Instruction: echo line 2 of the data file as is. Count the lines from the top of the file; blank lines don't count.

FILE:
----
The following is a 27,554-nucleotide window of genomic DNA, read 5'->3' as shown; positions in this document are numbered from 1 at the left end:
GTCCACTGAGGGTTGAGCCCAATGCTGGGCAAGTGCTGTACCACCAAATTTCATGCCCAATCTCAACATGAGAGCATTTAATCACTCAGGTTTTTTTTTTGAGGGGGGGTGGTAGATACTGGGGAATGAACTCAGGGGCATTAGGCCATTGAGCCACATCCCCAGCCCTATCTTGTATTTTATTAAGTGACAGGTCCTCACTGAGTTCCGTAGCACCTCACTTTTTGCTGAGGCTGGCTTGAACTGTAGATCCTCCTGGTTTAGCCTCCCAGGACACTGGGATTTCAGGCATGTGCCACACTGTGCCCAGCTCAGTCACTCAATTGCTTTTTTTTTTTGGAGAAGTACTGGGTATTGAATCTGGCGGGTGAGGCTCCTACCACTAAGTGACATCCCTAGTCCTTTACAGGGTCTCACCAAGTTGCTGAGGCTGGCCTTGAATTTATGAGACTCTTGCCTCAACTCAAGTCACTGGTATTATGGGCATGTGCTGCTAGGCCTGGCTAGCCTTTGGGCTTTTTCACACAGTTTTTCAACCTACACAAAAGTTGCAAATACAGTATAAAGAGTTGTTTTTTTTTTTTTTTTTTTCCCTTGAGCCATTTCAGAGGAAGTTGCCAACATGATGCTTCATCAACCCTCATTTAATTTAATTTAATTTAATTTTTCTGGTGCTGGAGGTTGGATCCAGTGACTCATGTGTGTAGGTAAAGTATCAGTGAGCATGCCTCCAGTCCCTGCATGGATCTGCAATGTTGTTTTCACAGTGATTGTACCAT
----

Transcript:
GTCCACTGAGGGTTGAGCCCAATGCTGGGCAAGTGCTGTACCACCAAATTTCATGCCCAATCTCAACATGAGAGCATTTAATCACTCAGGTTTTTTTTTTGAGGGGGGGTGGTAGATACTGGGGAATGAACTCAGGGGCATTAGGCCATTGAGCCACATCCCCAGCCCTATCTTGTATTTTATTAAGTGACAGGTCCTCACTGAGTTCCGTAGCACCTCACTTTTTGCTGAGGCTGGCTTGAACTGTAGATCCTCCTGGTTTAGCCTCCCAGGACACTGGGATTTCAGGCATGTGCCACACTGTGCCCAGCTCAGTCACTCAATTGCTTTTTTTTTTTGGAGAAGTACTGGGTATTGAATCTGGCGGGTGAGGCTCCTACCACTAAGTGACATCCCTAGTCCTTTACAGGGTCTCACCAAGTTGCTGAGGCTGGCCTTGAATTTATGAGACTCTTGCCTCAACTCAAGTCACTGGTATTATGGGCATGTGCTGCTAGGCCTGGCTAGCCTTTGGGCTTTTTCACACAGTTTTTCAACCTACACAAAAGTTGCAAATACAGTATAAAGAGTTGTTTTTTTTTTTTTTTTTTTCCCTTGAGCCATTTCAGAGGAAGTTGCCAACATGATGCTTCATCAACCCTCATTTAATTTAATTTAATTTAATTTTTCTGGTGCTGGAGGTTGGATCCAGTGACTCATGTGTGTAGGTAAAGTATCAGTGAGCATGCCTCCAGTCCCTGCATGGATCTGCAATGTTGTTTTCACAGTGATTGTACCAT